Why you should care

Because this actor knew how to navigate Hollywood’s racism.

“The Picture Every Christian Ought to See!” That’s what movie posters blared across America. It was 1925, and Ben-Hur was coming to town. We know the story now through many retellings, but at the time, Ben-Hur blew people away. Audiences gasped at spectacular chariot races, and Ramón Novarro shone as Ben-Hur, the grinning, dark-haired hero in a tantalizingly tiny toga.

The film has gone down as one for the ages, but few realized that the hero every white American Christian was compelled to see was actually Mexican. Novarro was one of the first Latino actors to break into Hollywood, and he did it by subverting everyone’s ideas of race.

Novarro knew his race was ambiguous to white American audiences and used that to his advantage.

Ironically, Novarro — like many of the other Latino actors who made it big in early Hollywood — was, by fellow Mexicans’ standards, racially privileged. He could pass as white and came from a wealthy family that originally moved to California to escape the Mexican Revolution. But his dark good looks were a natural fit for what became the stereotypical Hollywood “Latin Lover.”

Part of this fetish for the “exotic” had to do with the times. Waves of immigration in the 1910s and 1920s meant that Americans’ ideas of what made a person “white” were changing fast. Some early Hollywood films about ethnicities now considered white reveal just how ambiguous that category was less than a century ago. The first Scarface movie depicts Italians as violent, primitive and cartoonishly obsessed with spaghetti — a far cry from the smooth Italian-American gangsters in The Godfather or Goodfellas.

But with these newcomers came public fascination with cultures that seemed to challenge definitions of American whiteness. As Novarro’s career soared, so did the popularity of tango and Latin American Broadway shows. And with silent films naturally geared toward passionately over-the-top acting, many casting directors relied on ethnic stereotyping to find big stars.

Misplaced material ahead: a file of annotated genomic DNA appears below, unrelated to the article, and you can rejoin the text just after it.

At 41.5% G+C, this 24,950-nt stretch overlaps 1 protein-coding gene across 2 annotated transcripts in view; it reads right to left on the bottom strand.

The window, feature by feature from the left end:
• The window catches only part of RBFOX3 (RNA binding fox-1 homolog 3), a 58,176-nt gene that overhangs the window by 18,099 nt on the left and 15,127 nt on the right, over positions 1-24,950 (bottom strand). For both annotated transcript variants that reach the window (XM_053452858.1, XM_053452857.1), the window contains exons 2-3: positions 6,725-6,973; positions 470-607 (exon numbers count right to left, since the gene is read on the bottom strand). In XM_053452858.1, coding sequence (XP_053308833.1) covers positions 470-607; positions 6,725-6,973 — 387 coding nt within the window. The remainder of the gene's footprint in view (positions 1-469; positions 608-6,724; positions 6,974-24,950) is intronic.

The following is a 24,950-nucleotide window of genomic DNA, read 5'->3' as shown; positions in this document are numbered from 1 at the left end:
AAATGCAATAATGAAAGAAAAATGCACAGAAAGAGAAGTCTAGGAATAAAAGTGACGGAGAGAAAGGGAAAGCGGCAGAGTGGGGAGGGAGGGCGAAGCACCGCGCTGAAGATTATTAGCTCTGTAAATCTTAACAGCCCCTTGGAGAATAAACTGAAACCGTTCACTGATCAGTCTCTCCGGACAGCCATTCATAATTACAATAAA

One such actor was Rudolph Valentino, an Italian heartthrob who changed his name from Rodolfo Alfonso Raffaello Pierre Filibert Guglielmi di Valentina d’Antonguolla to sound more ethnically ambiguous. Some Hollywood elites agreed that their friend José Ramón Gil Samaniego, whose family was prominent in Los Angeles, looked just like Valentino — if not a bit more handsome. Ramón soon changed his last name to Novarro and launched his acting career.

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Ramón Novarro and Greta Garbo in Mata Hari, 1931.

Source Goldwyn Mayer / Getty

Like many minority actors, Novarro found himself walking an uncharted line when it came to squaring his race with Hollywood’s idea of an icon. He was fiercely proud of being Mexican, often correcting news outlets that misreported him as Spanish. But he also chose films like Across to Singapore, where he played the brother of white Scottish actor Ernest Torrence, and the self-evidently titled The Arab. Novarro knew his race was ambiguous to white American audiences and used that to his advantage. “This helped [Novarro and other actors] avoid playing grossly stereotyped Latino characters, which were common in U.S. film, such as the bandidos that began to be seen in early silent Westerns,” says Mary Beltrán, an associate professor of radio, television and film at the University of Texas at Austin.

As a result, he took Hollywood by storm, becoming one of the first big Mexican movie stars in the process. Novarro starred alongside leading ladies like Joan Crawford and Greta Garbo, less-than-discreetly dated the cinema scene’s most handsome young men, and scandalized and delighted in Ben-Hur.

But with show business scrambling to figure itself out, America’s race problems were bound to catch up with Hollywood. Talkies presented a profound crisis for Hollywood’s Latino actors, argues Beltrán. Foreign actors could play race and ethnicity ambiguously in black-and-white, but accents and fluency in English had undeniable racial connotations. “A speaking style associated with middle-class status and lack of identifiable ethnicity came to be associated with desirable notions of American whiteness,” Beltrán explains.

Novarro’s own talkies, like his memorable Mata Hari with Garbo, speak for themselves — though fluent and expressive in English, he spoke with his own accent. As a consequence, his Hollywood career moved in a steady decline a few years after he made his first talkie in 1929. Though Novarro continued to act worldwide and even broke into TV, he never found the longevity of white American leading men like Jimmy Stewart and James Cagney.

In fact, Novarro’s legacy is nearly as much about his death. In 1968, Novarro invited two men, who turned out to be brothers, to his house for sex. They murdered the 69-year-old actor, and the resultant trial featured one of the earliest cases of “gay panic” defense — Novarro’s killers both spent less than 10 years in jail. Though Novarro was never out during his career, his violent end brought his sexuality into the limelight, making him an enduring gay icon.

Ethnic stereotypes are still alive and well in Hollywood, and Mexican actors know it better than most. Star Wars star Diego Luna drew recent criticism from some for keeping his strong Mexican accent as Rebel Captain Cassian Andor, while others lauded his choice as revolutionary.

With fewer than 6 percent of speaking characters currently on film and TV specified as Hispanic or Latino, representation is more important than ever. But Novarro set the stage, challenging Hollywood to do better nearly 100 years ago.

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